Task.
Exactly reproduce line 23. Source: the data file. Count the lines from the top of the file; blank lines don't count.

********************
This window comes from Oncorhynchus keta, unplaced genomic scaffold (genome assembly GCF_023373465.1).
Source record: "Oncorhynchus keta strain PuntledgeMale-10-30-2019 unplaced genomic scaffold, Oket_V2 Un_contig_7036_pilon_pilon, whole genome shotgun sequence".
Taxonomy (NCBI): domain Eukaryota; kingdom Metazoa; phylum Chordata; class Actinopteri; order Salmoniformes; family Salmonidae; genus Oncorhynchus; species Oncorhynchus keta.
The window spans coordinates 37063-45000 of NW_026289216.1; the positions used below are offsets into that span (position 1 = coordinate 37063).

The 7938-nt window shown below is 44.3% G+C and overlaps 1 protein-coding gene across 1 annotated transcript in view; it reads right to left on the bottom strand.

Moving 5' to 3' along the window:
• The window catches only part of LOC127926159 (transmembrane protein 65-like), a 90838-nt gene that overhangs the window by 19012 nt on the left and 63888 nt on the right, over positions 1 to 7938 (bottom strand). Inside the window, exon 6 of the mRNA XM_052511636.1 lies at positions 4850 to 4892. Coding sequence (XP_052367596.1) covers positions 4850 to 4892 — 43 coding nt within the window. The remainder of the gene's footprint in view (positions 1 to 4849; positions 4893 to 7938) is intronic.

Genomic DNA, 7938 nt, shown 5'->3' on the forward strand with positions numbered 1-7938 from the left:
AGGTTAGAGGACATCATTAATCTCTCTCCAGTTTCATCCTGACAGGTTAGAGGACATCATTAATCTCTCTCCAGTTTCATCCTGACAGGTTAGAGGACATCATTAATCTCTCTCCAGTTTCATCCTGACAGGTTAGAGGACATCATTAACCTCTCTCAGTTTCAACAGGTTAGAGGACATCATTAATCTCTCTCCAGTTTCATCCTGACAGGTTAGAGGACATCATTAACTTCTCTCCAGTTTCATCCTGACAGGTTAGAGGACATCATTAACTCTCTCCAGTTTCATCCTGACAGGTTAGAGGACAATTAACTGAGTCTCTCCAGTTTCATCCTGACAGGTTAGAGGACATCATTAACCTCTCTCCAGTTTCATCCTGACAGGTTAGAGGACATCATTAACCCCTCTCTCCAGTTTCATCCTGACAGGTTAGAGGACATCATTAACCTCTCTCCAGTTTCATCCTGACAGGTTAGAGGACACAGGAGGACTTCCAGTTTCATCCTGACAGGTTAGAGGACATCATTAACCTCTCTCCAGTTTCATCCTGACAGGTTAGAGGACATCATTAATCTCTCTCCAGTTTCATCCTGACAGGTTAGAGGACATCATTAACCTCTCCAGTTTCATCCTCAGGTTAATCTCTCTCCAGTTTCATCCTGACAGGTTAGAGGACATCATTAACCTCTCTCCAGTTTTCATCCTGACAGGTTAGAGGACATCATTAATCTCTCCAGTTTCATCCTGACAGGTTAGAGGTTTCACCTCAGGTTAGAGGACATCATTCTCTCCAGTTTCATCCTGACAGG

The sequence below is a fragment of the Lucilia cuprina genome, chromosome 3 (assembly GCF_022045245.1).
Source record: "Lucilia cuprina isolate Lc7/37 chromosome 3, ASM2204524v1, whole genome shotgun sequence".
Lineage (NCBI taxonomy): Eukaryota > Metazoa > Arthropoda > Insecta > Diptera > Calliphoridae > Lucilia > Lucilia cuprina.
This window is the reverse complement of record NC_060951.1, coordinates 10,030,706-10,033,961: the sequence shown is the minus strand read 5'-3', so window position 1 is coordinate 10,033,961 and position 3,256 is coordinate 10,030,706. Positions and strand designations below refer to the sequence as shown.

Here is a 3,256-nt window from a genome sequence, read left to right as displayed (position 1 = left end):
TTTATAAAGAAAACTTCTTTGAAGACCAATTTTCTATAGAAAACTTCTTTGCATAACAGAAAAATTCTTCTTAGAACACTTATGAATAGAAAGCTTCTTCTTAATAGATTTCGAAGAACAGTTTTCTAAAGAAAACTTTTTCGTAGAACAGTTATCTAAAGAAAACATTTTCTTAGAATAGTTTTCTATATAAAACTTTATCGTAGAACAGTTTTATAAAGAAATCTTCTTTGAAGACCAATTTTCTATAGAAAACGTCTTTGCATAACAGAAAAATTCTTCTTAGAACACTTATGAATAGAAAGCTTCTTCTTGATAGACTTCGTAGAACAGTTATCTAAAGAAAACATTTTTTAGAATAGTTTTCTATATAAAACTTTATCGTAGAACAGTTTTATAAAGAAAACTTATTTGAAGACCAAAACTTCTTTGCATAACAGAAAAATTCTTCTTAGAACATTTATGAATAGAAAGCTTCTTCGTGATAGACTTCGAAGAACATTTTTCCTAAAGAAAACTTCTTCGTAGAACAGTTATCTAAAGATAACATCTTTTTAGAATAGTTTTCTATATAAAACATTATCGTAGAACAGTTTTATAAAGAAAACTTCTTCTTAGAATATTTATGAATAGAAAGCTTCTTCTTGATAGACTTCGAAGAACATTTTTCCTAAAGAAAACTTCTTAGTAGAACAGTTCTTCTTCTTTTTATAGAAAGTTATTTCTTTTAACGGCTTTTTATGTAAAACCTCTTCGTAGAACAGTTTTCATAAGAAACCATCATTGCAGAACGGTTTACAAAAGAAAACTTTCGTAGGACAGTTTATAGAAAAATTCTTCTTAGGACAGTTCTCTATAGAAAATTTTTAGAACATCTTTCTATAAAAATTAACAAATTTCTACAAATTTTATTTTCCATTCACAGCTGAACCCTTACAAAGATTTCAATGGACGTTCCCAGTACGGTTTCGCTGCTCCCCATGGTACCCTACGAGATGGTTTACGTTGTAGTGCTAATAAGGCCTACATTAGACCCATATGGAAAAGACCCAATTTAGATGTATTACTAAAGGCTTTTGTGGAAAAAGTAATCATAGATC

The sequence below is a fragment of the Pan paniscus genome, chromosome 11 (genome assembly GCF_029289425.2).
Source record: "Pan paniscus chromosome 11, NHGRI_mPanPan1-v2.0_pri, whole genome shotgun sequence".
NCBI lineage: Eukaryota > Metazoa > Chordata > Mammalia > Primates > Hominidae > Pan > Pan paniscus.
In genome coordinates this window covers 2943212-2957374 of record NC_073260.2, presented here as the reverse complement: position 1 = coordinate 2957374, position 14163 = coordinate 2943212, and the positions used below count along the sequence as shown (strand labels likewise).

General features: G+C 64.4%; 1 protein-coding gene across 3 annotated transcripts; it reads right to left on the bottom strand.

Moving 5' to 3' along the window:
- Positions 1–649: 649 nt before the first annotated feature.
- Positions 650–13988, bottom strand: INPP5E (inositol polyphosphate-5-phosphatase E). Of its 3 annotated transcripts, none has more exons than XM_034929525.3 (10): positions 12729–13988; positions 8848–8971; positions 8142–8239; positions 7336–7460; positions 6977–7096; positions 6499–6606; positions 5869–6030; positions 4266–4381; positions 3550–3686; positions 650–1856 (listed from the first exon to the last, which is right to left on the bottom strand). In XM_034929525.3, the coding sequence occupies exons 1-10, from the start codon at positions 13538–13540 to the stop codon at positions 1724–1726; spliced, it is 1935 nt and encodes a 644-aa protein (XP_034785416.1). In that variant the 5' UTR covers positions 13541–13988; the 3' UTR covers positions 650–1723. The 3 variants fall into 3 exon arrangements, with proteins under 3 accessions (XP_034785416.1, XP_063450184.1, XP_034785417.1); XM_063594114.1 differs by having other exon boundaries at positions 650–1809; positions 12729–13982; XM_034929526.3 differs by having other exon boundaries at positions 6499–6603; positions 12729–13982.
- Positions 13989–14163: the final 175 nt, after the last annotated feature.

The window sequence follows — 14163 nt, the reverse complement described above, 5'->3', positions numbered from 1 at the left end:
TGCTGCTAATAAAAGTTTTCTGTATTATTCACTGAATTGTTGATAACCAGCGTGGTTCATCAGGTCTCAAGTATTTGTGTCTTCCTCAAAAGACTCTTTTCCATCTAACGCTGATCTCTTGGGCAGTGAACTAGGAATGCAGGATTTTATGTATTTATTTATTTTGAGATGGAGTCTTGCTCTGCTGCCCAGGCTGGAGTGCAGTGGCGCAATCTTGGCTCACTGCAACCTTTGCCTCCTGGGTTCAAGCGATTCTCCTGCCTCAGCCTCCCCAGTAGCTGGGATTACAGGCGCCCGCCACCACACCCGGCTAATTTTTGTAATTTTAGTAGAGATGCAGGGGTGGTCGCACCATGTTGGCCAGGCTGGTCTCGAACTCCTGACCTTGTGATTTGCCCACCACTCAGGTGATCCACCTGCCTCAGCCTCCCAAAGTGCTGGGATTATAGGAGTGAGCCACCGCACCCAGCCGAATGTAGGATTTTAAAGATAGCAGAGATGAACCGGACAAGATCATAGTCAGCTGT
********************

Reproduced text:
- Positions 650–13988, bottom strand: INPP5E (inositol polyphosphate-5-phosphatase E). Of its 3 annotated transcripts, none has more exons than XM_034929525.3 (10): positions 12729–13988; positions 8848–8971; positions 8142–8239; positions 7336–7460; positions 6977–7096; positions 6499–6606; positions 5869–6030; positions 4266–4381; positions 3550–3686; positions 650–1856 (listed from the first exon to the last, which is right to left on the bottom strand). In XM_034929525.3, the coding sequence occupies exons 1-10, from the start codon at positions 13538–13540 to the stop codon at positions 1724–1726; spliced, it is 1935 nt and encodes a 644-aa protein (XP_034785416.1). In that variant the 5' UTR covers positions 13541–13988; the 3' UTR covers positions 650–1723. The 3 variants fall into 3 exon arrangements, with proteins under 3 accessions (XP_034785416.1, XP_063450184.1, XP_034785417.1); XM_063594114.1 differs by having other exon boundaries at positions 650–1809; positions 12729–13982; XM_034929526.3 differs by having other exon boundaries at positions 6499–6603; positions 12729–13982.